A new Swedish book teaches us how to read better. It is meant primarily for students, but wouldn’t it be nice for everyone to better remember what we read?
Tomas Dalström is the author of "Bäst i text” (”Best In Text” in English). Dalström is a lecturer and author, and his book deals with how our brains work in the reading- and writing process. According to Dalström, today’s multitasking is an obstacle when it comes to getting information programmed into our brains, which simply don’t get peace enough to work with what’s important.
”Learning requires breaks, breaks when we don’t do anything and when the brain has time to process what we just read. This is a problem today when most of us are multitaskers; a current study shows that we check our cell phones an average of 150 times in 16 hours. This is what we fill our breaks with, this is what our brain has to work with,” Dalström says.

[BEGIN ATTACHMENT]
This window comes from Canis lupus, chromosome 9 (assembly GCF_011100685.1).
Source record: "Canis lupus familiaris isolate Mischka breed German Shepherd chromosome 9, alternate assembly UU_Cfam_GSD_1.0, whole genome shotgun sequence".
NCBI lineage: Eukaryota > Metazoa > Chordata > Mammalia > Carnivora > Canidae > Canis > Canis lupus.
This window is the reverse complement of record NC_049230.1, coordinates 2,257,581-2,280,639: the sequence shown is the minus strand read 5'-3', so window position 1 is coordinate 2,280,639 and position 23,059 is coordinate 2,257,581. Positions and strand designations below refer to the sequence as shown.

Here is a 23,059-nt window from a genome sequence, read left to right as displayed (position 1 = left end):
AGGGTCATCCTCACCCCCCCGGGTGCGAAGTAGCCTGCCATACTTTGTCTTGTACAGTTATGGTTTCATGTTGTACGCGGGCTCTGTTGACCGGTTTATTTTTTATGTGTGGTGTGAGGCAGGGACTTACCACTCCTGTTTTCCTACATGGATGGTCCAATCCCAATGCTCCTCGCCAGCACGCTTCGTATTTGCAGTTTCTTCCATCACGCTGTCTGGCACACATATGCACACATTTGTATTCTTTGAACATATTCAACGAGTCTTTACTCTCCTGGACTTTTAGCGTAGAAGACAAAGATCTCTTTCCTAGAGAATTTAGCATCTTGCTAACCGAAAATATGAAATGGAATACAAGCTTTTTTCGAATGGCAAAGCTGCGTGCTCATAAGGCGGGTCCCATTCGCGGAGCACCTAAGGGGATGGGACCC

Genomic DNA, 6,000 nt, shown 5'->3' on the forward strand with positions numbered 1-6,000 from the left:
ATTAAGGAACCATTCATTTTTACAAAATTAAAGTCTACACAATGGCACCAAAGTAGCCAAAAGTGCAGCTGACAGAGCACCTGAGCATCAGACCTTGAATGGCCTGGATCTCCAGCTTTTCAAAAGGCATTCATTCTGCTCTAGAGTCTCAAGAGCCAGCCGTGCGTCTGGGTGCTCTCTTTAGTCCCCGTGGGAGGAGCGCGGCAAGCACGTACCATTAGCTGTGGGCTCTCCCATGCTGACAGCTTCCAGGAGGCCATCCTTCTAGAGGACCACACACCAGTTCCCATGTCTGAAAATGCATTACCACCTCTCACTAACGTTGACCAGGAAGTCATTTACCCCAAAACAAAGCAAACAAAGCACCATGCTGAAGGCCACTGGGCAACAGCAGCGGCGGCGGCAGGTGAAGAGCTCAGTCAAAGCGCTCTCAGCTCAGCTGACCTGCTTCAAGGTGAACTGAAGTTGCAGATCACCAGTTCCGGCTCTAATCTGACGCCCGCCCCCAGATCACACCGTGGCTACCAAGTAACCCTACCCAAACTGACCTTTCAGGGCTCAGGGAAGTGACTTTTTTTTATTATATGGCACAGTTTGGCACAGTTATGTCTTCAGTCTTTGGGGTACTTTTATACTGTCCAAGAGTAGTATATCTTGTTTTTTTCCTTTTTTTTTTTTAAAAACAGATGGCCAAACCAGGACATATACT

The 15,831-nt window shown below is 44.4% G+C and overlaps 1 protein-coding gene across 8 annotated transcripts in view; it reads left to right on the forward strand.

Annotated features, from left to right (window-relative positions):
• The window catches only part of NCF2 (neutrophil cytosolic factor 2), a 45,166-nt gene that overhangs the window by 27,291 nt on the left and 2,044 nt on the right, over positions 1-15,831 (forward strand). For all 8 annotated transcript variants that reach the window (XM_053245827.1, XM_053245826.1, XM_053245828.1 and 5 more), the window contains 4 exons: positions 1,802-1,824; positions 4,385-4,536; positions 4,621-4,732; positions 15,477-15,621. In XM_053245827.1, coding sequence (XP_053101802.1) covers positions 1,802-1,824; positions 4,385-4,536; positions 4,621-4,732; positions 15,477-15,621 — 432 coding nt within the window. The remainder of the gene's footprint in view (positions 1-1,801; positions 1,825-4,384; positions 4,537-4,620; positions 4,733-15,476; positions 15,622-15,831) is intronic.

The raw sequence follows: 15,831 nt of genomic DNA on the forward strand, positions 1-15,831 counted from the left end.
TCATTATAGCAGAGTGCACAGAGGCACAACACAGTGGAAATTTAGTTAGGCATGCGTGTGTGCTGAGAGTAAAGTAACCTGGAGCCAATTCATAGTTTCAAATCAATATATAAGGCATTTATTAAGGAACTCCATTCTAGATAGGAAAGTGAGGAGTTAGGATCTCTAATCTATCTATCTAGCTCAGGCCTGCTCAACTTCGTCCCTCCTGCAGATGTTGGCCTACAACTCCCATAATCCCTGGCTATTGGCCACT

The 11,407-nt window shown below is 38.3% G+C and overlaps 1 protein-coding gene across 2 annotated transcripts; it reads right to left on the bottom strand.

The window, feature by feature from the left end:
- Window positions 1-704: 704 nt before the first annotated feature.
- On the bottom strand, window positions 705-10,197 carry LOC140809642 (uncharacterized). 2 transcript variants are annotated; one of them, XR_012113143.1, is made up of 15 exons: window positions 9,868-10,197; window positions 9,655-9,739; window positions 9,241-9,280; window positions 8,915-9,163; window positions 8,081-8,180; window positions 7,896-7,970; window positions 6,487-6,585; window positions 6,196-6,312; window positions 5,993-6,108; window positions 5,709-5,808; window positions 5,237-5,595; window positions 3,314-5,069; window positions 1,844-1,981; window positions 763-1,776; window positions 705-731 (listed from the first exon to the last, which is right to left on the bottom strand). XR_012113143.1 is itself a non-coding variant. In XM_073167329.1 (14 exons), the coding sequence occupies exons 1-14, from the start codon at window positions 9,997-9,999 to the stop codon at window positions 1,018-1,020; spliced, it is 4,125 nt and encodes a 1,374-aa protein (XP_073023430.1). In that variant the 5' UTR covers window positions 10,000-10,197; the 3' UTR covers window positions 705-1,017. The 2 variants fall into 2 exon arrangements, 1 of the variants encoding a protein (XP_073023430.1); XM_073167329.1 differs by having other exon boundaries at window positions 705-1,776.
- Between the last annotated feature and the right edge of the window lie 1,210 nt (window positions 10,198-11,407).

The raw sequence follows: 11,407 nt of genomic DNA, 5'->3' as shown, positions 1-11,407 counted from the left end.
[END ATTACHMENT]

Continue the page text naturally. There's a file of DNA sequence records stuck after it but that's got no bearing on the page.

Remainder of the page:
To remember what we read, the trick is to get our long-term memory to register the information. In order to succeed with this, you need ”memory hooks,” i.e. something you’ve experienced in the past to hook up the new information on. Repetition, of course, is also important for the long-term memory.
”Imagine the brain as a smooth lump of modeling clay. The first time you get in touch with something, it leaves a mark in the clay. Someone has said that it’s like making a thin line in the clay with the nail on your little finger. When you repeat it, the line gets deeper. And the deeper it gets, the easier it is to remember when you study. Or play the guitar, or dance, or ski, and so on.”